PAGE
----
Right On Target – Flash Fiction

Kyle Cassidy held a flash fiction contest over the weekend for a copy of Cherie Priest’s steampunk novel Boneshaker. Below are the rules and following that my entry to the contest. I am very happy with my story, and I’d love to hear your thoughts on it too.

To win this book, mailed to your door, write a short story in 350 words or less that involves Roswell (Kyle’s cat) and any mix of the following:

a) airships
b) mysterious deadly fog
c) zombies (they’re called “rotters” in Cherie’s book)
d) mysterious mad masked scientists
e) tunnels under Seattle
f) gas masks

Right On Target

“I’ve done it,” exclaimed The Thinker, throwing open the solid oak door to his lab, his monocle flying off his eye. Startled, his assistant to dropped his nearly completed model dirigible to the floor.

“What have you done?” said the assistant through his gas mask. “Destroyed a month of my work?”

“Your work?” laughed The Thinker. “Let us not forget who is the assistant here. I have, in fact, solved all our problems. And take that ridiculous thing off your face.”

The assistant removed his mask and took a breath of unfiltered air. “Not bad,” he said. “What have you done?”

“Follow me,” said The Thinker, replacing his eye-piece. He walked back through the door and into the study. “There,” he said, pointing at a rectangular wooden box connected through a series of tubes to a small coal burning stove and filled with sand-like gravel.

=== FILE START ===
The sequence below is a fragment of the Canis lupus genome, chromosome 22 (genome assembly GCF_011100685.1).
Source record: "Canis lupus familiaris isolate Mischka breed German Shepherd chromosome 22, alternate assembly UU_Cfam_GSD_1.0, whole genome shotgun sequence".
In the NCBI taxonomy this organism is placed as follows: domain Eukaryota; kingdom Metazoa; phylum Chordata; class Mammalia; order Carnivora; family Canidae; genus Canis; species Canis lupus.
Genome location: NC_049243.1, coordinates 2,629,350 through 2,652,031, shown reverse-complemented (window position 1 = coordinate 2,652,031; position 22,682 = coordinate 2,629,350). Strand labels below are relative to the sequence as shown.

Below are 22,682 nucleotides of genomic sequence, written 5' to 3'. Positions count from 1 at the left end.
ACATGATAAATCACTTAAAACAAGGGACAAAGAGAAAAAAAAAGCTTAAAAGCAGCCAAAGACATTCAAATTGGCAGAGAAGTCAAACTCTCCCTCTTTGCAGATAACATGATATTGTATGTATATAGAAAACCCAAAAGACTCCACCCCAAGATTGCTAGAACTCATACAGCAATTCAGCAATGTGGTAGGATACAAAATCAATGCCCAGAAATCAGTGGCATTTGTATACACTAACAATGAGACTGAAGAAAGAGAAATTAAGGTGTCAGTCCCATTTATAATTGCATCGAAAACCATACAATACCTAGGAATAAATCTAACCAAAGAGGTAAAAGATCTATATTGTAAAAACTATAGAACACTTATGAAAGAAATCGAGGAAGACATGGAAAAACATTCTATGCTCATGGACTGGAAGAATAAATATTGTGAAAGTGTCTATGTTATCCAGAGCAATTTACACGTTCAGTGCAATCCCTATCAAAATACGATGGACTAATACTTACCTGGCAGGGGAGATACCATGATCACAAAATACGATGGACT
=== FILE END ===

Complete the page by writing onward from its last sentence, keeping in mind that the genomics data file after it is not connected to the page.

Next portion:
“What’s it do?” said the assistant, bending down to get a better look.

“Isn’t it obvious?” said The Thinker, with a sneer. “The beast…”

“You mean Roswell,” interrupted the assistant.

“Apparently,” said The Thinker with a glare. “The creature, Roswell, steps inside this box, which detects its weight through the counterweight system here, causing one lump of coal to drop into the stove there. This balloon over here stores the resultant steam until the creature exits the device, causing the balloon to rise and the metal comb to siphon the waste material into this air-tight chamber.”

“I don’t understand,” said the assistant.

“You really are simple,” said The Thinker. “The cat sits, the cat does what it does, and then the cat gets up and the device seals it away. Foul odor eliminated.”

“I know what you designed it to do,” said the assistant,trying his hardest to sound humble. “I wonder, with my deepest respect, why you didn’t just buy one at Target. They’re only $19.95.”

The assistant spent the remainder of his day cleaning up the remains of his trampled dirigible and searching for a new job.

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8 thoughts on “Right On Target – Flash Fiction

  1. Pingback: What Up? « The Struggling Writer

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